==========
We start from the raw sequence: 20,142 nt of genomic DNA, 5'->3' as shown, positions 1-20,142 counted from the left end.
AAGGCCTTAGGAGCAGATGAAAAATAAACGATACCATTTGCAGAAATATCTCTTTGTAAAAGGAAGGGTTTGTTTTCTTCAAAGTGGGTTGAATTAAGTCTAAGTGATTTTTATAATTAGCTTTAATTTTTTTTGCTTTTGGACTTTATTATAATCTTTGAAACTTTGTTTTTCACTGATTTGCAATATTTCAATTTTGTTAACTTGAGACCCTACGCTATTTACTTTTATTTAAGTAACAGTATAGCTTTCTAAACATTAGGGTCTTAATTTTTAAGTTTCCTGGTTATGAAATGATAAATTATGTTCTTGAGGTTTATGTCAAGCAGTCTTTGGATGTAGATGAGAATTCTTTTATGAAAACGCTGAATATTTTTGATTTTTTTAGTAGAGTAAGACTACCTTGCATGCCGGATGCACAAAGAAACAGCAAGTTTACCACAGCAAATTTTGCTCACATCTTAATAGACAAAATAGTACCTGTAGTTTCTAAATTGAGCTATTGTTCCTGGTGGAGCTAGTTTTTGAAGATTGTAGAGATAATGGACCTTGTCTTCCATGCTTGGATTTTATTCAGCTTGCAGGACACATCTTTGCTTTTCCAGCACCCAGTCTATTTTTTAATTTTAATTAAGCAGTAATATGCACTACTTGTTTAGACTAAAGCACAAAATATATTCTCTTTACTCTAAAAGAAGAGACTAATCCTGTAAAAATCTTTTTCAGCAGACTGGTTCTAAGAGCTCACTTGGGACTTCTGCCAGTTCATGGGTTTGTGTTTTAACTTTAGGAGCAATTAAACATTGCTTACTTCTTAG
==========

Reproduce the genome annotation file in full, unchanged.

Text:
We start from the raw sequence: 20,142 nt of genomic DNA, 5'->3' as shown, positions 1-20,142 counted from the left end.
AAGGCCTTAGGAGCAGATGAAAAATAAACGATACCATTTGCAGAAATATCTCTTTGTAAAAGGAAGGGTTTGTTTTCTTCAAAGTGGGTTGAATTAAGTCTAAGTGATTTTTATAATTAGCTTTAATTTTTTTTGCTTTTGGACTTTATTATAATCTTTGAAACTTTGTTTTTCACTGATTTGCAATATTTCAATTTTGTTAACTTGAGACCCTACGCTATTTACTTTTATTTAAGTAACAGTATAGCTTTCTAAACATTAGGGTCTTAATTTTTAAGTTTCCTGGTTATGAAATGATAAATTATGTTCTTGAGGTTTATGTCAAGCAGTCTTTGGATGTAGATGAGAATTCTTTTATGAAAACGCTGAATATTTTTGATTTTTTTAGTAGAGTAAGACTACCTTGCATGCCGGATGCACAAAGAAACAGCAAGTTTACCACAGCAAATTTTGCTCACATCTTAATAGACAAAATAGTACCTGTAGTTTCTAAATTGAGCTATTGTTCCTGGTGGAGCTAGTTTTTGAAGATTGTAGAGATAATGGACCTTGTCTTCCATGCTTGGATTTTATTCAGCTTGCAGGACACATCTTTGCTTTTCCAGCACCCAGTCTATTTTTTAATTTTAATTAAGCAGTAATATGCACTACTTGTTTAGACTAAAGCACAAAATATATTCTCTTTACTCTAAAAGAAGAGACTAATCCTGTAAAAATCTTTTTCAGCAGACTGGTTCTAAGAGCTCACTTGGGACTTCTGCCAGTTCATGGGTTTGTGTTTTAACTTTAGGAGCAATTAAACATTGCTTACTTCTTAG